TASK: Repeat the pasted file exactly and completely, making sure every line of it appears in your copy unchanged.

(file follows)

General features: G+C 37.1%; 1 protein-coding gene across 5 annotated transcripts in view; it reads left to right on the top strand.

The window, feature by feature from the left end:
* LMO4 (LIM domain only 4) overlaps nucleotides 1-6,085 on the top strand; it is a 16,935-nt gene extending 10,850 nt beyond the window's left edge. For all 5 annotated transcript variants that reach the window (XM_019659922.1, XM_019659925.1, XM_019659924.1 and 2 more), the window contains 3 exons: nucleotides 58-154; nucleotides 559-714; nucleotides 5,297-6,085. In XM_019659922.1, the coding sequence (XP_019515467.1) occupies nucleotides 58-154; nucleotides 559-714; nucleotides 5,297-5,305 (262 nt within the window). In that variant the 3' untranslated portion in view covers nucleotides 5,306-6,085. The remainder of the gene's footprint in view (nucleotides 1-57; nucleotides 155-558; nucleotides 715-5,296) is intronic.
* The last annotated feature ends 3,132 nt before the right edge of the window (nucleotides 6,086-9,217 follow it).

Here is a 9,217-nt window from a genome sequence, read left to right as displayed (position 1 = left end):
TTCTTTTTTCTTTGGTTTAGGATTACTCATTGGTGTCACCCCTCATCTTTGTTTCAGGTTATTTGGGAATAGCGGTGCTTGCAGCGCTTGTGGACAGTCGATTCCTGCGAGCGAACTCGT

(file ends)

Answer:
General features: G+C 37.1%; 1 protein-coding gene across 5 annotated transcripts in view; it reads left to right on the top strand.

The window, feature by feature from the left end:
* LMO4 (LIM domain only 4) overlaps nucleotides 1-6,085 on the top strand; it is a 16,935-nt gene extending 10,850 nt beyond the window's left edge. For all 5 annotated transcript variants that reach the window (XM_019659922.1, XM_019659925.1, XM_019659924.1 and 2 more), the window contains 3 exons: nucleotides 58-154; nucleotides 559-714; nucleotides 5,297-6,085. In XM_019659922.1, the coding sequence (XP_019515467.1) occupies nucleotides 58-154; nucleotides 559-714; nucleotides 5,297-5,305 (262 nt within the window). In that variant the 3' untranslated portion in view covers nucleotides 5,306-6,085. The remainder of the gene's footprint in view (nucleotides 1-57; nucleotides 155-558; nucleotides 715-5,296) is intronic.
* The last annotated feature ends 3,132 nt before the right edge of the window (nucleotides 6,086-9,217 follow it).

Here is a 9,217-nt window from a genome sequence, read left to right as displayed (position 1 = left end):
TTCTTTTTTCTTTGGTTTAGGATTACTCATTGGTGTCACCCCTCATCTTTGTTTCAGGTTATTTGGGAATAGCGGTGCTTGCAGCGCTTGTGGACAGTCGATTCCTGCGAGCGAACTCGT